MNH raises alarm as glaucoma cases soar

09Mar 2020
Henry Mwangonde
Dar es Salaam
The Guardian
MNH raises alarm as glaucoma cases soar

Muhimbili National Hospital (MNH) administrators are raising alarm following a sharp increase in cases of glaucoma—an eye disease caused by excessive alcohol use and self-medication—at the top referral facility.

The MNHl has received more than 1,000 patients annually in the past few years who sought help as the disease was in its late stages, meaning that most people do not consult regularly for eye checkups.

Speaking in Dar es Salaam at a free eye screening exercise on Saturday to mark the World Glaucoma Day, MNH ophthalmologist Dr Catherine Makunda said that smoking and diabetes can also ignite glaucoma symptoms.

Dr Makunda said MNH receives 20 to 25 patients each week, a sign that the prevalence of the disease was increasing.

“Today we are conducting glaucoma screening as a way of commemorating the international day but the trend calls for regular eye screening camps. There are signs that the disease is increasing,” she stated.

The specialist asserted that another challenge was that glaucoma patients face discrimination, pushing many of them out of treatment at an early stage.

While the MNH consultant talked of stigma and patients opting to wear glasses rather than open up, other sources affirmed that costs have to do with the problem as such people fail to obtain resources from relatives owing to the drunkenness stigma, etc.

Glaucoma damages the optic nerve, the health of which is vital for good vision. This damage has to do with abnormally high pressure in the eye, said to be the leading causes of blindness for people over the age of 60.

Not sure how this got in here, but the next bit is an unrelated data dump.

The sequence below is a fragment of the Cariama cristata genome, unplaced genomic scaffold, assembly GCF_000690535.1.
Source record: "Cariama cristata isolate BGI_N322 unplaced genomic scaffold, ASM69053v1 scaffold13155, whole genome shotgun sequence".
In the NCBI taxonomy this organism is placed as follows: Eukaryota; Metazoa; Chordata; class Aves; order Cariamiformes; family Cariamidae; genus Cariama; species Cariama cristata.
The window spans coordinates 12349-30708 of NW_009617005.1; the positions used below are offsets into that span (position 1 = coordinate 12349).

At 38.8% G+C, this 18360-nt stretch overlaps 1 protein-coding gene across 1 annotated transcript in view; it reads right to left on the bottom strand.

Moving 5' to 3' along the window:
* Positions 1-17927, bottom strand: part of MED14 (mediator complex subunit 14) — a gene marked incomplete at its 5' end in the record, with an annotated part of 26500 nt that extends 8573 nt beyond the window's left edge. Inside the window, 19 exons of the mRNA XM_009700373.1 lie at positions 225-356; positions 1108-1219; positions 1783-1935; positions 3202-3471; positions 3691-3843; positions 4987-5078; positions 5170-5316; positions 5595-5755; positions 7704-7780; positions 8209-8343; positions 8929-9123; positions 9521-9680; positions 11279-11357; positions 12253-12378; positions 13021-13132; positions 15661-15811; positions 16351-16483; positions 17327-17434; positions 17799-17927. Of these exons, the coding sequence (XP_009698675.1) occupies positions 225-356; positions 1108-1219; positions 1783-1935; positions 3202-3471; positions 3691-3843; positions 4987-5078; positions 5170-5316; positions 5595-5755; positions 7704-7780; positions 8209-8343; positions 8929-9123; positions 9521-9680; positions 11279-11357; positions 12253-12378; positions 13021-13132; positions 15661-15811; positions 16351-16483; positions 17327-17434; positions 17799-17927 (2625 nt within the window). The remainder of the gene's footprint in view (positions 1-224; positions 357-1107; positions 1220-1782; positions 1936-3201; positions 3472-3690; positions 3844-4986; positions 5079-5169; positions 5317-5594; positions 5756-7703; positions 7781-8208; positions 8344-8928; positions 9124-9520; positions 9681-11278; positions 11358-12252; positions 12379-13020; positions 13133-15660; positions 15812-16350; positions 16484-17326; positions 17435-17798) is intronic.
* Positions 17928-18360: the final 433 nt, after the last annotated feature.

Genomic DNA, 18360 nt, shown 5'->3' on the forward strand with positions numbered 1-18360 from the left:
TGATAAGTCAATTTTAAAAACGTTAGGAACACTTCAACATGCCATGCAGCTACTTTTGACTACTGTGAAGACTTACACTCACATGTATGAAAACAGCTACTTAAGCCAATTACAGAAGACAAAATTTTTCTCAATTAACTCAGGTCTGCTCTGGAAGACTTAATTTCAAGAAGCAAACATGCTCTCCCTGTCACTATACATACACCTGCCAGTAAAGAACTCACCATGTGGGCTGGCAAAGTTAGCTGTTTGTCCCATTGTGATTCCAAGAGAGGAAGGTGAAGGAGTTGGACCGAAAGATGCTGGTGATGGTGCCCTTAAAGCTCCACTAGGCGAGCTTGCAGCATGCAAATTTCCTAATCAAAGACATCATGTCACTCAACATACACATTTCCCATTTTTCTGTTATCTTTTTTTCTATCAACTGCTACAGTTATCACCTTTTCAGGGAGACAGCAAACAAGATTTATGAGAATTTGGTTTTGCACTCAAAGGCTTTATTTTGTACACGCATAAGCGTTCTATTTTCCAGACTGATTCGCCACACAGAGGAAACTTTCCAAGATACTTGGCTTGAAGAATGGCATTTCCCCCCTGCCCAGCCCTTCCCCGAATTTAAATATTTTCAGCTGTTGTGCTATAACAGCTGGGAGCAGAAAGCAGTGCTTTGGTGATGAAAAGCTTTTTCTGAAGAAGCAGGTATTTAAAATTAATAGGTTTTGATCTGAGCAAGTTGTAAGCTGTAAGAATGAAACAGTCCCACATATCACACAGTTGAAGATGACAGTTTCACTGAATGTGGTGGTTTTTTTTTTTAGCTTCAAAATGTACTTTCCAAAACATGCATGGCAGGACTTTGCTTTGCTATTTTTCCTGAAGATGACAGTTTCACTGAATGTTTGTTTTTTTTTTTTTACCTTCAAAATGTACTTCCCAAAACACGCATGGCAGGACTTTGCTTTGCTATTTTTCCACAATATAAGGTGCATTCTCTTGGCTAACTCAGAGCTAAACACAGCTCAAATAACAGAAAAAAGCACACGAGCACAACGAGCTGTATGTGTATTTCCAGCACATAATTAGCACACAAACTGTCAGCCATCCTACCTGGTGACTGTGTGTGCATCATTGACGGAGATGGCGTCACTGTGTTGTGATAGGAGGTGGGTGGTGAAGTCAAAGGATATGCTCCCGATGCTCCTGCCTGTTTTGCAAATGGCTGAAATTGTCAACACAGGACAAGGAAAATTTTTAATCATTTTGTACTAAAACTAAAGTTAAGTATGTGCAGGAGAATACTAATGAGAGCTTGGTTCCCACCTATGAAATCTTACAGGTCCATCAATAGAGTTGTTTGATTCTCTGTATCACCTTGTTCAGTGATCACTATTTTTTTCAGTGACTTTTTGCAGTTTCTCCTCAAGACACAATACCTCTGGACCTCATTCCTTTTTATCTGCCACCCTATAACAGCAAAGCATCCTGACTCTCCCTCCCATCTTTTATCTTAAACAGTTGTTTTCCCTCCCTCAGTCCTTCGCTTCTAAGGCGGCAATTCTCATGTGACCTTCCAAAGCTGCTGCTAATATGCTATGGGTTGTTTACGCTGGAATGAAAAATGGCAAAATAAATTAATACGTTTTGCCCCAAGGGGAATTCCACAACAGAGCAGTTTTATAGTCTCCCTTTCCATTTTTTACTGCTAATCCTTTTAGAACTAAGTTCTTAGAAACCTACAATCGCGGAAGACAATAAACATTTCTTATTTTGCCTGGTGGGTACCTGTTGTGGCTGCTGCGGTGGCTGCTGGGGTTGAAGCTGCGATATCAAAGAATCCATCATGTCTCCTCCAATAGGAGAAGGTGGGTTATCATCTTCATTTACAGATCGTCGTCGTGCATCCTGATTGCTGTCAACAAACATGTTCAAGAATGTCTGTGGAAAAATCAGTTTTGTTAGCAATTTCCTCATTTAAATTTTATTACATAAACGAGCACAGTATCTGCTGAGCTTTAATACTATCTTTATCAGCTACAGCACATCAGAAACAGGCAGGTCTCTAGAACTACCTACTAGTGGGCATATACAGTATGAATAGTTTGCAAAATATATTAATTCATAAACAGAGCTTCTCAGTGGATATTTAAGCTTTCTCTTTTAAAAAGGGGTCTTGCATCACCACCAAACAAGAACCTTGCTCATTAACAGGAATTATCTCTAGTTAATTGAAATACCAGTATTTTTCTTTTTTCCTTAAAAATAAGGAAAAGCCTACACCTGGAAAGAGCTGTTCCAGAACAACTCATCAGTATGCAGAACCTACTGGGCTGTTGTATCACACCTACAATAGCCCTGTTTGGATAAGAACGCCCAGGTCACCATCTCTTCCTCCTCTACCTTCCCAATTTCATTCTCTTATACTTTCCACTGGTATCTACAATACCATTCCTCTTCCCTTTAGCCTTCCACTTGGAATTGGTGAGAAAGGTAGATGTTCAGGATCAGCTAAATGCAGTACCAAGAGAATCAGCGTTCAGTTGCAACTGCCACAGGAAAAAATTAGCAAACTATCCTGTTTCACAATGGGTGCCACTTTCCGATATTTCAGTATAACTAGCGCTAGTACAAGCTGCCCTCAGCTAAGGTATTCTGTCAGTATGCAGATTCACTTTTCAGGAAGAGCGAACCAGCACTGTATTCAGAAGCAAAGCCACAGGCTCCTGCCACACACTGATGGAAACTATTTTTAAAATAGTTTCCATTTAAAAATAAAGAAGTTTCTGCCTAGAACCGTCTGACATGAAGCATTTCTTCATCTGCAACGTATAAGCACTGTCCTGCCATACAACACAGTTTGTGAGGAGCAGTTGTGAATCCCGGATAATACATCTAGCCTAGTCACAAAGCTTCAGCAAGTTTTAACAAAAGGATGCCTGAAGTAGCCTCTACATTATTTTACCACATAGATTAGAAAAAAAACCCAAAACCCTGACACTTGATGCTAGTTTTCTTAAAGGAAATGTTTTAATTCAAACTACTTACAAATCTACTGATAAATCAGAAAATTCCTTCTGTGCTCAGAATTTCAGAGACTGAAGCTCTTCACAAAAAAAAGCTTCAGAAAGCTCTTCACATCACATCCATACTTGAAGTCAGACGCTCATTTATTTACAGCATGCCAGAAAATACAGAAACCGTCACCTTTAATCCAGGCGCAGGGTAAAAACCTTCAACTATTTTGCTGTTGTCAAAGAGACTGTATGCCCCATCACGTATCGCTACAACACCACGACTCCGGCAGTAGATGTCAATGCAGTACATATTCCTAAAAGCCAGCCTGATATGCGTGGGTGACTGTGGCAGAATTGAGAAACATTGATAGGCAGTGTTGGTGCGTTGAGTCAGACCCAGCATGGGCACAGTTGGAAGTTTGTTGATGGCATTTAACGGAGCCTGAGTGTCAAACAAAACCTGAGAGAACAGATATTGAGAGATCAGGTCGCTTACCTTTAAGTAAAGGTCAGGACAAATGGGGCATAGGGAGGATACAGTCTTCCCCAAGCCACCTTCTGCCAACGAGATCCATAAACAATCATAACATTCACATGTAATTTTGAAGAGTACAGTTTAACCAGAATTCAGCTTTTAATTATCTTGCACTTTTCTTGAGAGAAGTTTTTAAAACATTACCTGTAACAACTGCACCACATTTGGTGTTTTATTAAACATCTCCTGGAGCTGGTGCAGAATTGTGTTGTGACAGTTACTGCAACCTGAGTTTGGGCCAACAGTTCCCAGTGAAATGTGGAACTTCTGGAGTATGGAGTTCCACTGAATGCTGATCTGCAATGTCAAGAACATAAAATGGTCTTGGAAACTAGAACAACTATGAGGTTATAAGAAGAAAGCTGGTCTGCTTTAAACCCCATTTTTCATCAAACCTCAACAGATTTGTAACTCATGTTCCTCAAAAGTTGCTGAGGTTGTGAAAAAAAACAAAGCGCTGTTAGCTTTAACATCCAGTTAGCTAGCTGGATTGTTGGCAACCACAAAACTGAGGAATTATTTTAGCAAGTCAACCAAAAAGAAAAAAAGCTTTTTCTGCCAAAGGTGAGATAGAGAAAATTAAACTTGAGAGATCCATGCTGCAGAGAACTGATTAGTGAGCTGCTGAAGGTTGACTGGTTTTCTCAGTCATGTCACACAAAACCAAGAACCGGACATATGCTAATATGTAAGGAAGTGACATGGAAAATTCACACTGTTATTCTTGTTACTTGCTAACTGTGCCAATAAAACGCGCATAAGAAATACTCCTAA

Another eye specialist at MNH, Dr Judith Mwende called upon prospective and practicing drivers to conduct regular eye tests or before taking up driving.

Nashron Daniel, as representative of Salama Pharmaceuticals which facilitated the screening exercise, said the company distributed the drugs for free as part of commemorations for the international day.

Experts say that to eliminate glaucoma blindness there are several issues that need to be addressed. Glaucoma usually gives no warning until it is advanced, while the damage it causes to vision is ongoing and could become irreversible. Fortunately, for many patients treatment can halt the damage, implying that the earlier the diagnosis the better the chances of reversal.           

To raise awareness on glaucoma, a series of engaging worldwide activities involving patients, eye-care providers, health officials and the general public were organised globally for sight preservation.

The goal was to alert everyone to have regular eye (and optic nerve) checks in order to detect glaucoma as early as possible, the specialist added.